The temperature and efficiency are intimately related. The lower the temperature, the higher becomes the efficiency because you don’t lose heat
Kartik Amrania, head of building sustainability, Sweco
Bankside Yards has skipped a step and gone straight for a fifth generation energy solution which offers several advantages. The first is that the water temperature being circulated between the buildings is very low, typically being supplied at 20-25°C rather than the 95°C of third generation systems.
“The temperature and efficiency are intimately related. The lower the temperature, the higher becomes the efficiency because you don’t lose heat,” explains Kartik Amrania, the head of building sustainability at consultant Sweco who is responsible for the design of the system. Amrania adds that the lower water temperatures of a so-called ambient heat network immediately save 30-40% because the heat losses from the pipe are miniscule due to insulation and being located underground where the temperature is about 10°C.
Heat pumps located in individual buildings are used to raise the temperature of the water supplied by the ambient heat network to 60°C for space heating. An air source heat pump typically has a co-efficient of performance of 3, in other words three units of heat are extracted from the air for each unit of electricity supplied to the heat pump. If a heat pump is supplied water at a temperature of 20-25°C rather than extracting heat from air or water at lower temperatures, it becomes much more efficient.
>> Also read: Must we leave heat networks behind?
The big benefit of the system is that it can recover low grade heat from a variety of sources including heat rejected by cooling systems in offices and other infrastructure items such as electrical transformers. “A transformer is not capable of heating water to 60°C but it certainly can top it up to 25°C. You start picking up those streams of waste heat which otherwise can’t be used. With anything over 15°C degrees you are in business,” explains Amrania. Mixed-use schemes are ideal for this type of system as offices and restaurants are rejecting heat while residential flats need heating. The system will be 50% to 60% more efficient than a third generation CHP system.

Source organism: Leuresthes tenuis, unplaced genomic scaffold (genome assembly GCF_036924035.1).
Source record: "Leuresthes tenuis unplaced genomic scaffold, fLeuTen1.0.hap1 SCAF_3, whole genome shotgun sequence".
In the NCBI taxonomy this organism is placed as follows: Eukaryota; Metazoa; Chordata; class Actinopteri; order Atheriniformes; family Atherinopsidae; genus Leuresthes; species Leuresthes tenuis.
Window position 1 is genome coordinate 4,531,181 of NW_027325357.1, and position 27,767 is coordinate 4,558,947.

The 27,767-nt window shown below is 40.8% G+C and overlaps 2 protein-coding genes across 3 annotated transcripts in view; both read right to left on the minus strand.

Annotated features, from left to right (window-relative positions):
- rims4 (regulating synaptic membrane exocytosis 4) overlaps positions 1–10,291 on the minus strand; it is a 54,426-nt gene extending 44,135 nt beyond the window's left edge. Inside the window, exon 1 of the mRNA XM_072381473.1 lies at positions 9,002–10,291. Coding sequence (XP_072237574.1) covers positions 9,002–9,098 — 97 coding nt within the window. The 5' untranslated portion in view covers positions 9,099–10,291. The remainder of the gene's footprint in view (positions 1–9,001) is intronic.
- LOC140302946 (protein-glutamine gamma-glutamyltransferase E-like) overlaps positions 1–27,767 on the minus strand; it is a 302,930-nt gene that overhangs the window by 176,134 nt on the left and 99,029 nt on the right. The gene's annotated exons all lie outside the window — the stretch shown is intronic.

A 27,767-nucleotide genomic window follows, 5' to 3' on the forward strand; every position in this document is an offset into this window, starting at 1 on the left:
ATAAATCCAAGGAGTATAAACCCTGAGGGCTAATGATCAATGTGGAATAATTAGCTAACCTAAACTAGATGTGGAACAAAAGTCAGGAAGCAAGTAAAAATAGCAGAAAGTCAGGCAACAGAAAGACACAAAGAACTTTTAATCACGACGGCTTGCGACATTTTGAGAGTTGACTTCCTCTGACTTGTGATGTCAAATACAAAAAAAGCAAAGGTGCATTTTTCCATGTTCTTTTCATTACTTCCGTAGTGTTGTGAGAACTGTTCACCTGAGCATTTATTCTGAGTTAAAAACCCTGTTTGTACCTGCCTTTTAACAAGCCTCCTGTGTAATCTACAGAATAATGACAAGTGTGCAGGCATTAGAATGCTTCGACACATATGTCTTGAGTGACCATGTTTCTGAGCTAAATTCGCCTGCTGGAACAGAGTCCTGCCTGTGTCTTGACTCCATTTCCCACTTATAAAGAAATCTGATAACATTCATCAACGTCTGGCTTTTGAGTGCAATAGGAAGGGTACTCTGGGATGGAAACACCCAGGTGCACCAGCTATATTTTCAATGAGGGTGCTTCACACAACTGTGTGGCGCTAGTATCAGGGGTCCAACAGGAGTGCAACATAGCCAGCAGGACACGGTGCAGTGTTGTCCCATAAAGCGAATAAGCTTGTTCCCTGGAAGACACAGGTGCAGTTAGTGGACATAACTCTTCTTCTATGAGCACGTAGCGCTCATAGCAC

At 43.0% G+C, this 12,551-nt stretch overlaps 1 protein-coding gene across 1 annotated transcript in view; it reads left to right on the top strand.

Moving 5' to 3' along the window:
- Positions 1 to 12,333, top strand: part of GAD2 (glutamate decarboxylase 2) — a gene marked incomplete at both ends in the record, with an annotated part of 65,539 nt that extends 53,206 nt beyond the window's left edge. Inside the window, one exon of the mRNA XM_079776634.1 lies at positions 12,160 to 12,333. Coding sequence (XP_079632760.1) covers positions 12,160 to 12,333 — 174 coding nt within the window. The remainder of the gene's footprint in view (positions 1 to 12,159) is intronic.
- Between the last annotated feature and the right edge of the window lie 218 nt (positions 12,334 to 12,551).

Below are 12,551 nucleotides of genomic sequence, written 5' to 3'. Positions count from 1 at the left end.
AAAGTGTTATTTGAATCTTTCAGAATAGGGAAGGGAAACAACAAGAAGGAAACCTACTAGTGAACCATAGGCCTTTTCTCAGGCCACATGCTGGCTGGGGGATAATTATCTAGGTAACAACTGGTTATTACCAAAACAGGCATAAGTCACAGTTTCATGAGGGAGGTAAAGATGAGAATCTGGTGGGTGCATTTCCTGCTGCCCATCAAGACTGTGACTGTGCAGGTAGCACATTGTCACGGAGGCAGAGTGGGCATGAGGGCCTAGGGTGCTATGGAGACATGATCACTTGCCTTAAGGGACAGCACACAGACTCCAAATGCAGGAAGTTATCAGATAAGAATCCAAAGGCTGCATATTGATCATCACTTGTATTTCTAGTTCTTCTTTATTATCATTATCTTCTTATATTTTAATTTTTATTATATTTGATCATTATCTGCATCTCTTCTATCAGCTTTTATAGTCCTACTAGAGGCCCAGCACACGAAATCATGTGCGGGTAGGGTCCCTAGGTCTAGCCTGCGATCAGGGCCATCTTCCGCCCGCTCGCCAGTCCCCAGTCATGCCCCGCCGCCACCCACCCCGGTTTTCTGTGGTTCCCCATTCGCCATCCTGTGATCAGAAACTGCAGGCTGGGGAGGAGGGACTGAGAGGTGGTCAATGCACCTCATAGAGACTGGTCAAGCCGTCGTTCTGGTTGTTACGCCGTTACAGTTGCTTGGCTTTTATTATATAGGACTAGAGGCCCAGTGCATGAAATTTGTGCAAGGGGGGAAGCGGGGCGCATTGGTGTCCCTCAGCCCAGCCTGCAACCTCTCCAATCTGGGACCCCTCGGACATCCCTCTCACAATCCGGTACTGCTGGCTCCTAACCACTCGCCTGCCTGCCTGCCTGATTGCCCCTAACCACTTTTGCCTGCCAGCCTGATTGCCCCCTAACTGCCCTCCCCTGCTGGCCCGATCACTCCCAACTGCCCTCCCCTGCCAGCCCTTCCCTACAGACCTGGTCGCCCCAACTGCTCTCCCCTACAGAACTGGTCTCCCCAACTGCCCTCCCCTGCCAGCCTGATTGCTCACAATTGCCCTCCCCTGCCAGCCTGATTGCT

Efficiency could be improved further by connecting the system to an underground aquifer. Water from the aquifer could be used for cooling offices and apartments in the summer with the result the underground water would be warmed by the rejected heat. This could be used for heating in the winter, gradually reducing underground water temperatures ready for cooling the next summer. Amrania says that it was not possible to incorporate ground source cooling on this scheme but could do so on others schemes in the future. Bankside Yards will incorporate large thermal stores which will be useful on mid season days when it is cold in the mornings – heat from the stores will be used to warm the buildings up and then receive warm water from the buildings which will need cooling as the day warms up.
There is another key benefit of fifth generation networks. A third generation energy centre must be ready to go once the first building on a multi-phase development completes. That means the energy system provider does not realise a full return on investment until the development is complete, which might be several years away. The buildings at Bankside Yards will be fitted with individual air source heat pumps, an inherently energy-efficient technology, and connected to the heat network once other buildings are complete. The additional efficiency of the network means some of the air source heat pumps may no longer be needed although these could be easily used elsewhere.
Amrania says the buildings at Bankside Yards are designed to be very energy efficient. The first building to complete, a 19-storey 223,000ft2 workspace called Arbor is designed to meet the requirements of Part L 2021 and features an all glass triple skin, ventilated facade. Later buildings will be even more energy efficient – for example, Building 1, a 20-storey commercial building designed by Make overlooking the Thames, will be close to Passivhaus energy efficiency standards. “The demand from the building will be minute,” he says, adding that peak heat demand will come from heat losses from ventilation rather than through the building fabric. Building 1 will feature less glazing to improve efficiency.